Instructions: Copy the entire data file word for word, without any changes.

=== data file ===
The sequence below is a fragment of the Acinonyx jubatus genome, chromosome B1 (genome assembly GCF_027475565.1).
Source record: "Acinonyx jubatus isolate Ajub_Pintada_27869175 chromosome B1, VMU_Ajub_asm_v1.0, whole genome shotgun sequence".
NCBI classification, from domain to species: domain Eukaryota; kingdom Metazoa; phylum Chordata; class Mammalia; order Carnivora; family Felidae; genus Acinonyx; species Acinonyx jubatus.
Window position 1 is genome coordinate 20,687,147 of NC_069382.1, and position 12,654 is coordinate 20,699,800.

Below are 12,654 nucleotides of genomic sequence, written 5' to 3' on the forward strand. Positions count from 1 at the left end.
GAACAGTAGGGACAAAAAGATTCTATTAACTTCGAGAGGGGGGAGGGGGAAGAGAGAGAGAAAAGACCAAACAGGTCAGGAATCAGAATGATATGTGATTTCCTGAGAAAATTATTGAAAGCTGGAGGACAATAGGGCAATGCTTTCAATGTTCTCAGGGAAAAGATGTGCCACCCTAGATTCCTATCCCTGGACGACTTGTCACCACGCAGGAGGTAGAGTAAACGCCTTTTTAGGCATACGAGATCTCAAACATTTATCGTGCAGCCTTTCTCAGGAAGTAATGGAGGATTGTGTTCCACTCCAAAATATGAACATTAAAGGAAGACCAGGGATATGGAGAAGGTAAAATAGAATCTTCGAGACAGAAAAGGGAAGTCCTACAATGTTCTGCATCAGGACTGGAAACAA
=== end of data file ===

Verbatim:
The sequence below is a fragment of the Acinonyx jubatus genome, chromosome B1 (genome assembly GCF_027475565.1).
Source record: "Acinonyx jubatus isolate Ajub_Pintada_27869175 chromosome B1, VMU_Ajub_asm_v1.0, whole genome shotgun sequence".
NCBI classification, from domain to species: domain Eukaryota; kingdom Metazoa; phylum Chordata; class Mammalia; order Carnivora; family Felidae; genus Acinonyx; species Acinonyx jubatus.
Window position 1 is genome coordinate 20,687,147 of NC_069382.1, and position 12,654 is coordinate 20,699,800.

Below are 12,654 nucleotides of genomic sequence, written 5' to 3' on the forward strand. Positions count from 1 at the left end.
GAACAGTAGGGACAAAAAGATTCTATTAACTTCGAGAGGGGGGAGGGGGAAGAGAGAGAGAAAAGACCAAACAGGTCAGGAATCAGAATGATATGTGATTTCCTGAGAAAATTATTGAAAGCTGGAGGACAATAGGGCAATGCTTTCAATGTTCTCAGGGAAAAGATGTGCCACCCTAGATTCCTATCCCTGGACGACTTGTCACCACGCAGGAGGTAGAGTAAACGCCTTTTTAGGCATACGAGATCTCAAACATTTATCGTGCAGCCTTTCTCAGGAAGTAATGGAGGATTGTGTTCCACTCCAAAATATGAACATTAAAGGAAGACCAGGGATATGGAGAAGGTAAAATAGAATCTTCGAGACAGAAAAGGGAAGTCCTACAATGTTCTGCATCAGGACTGGAAACAA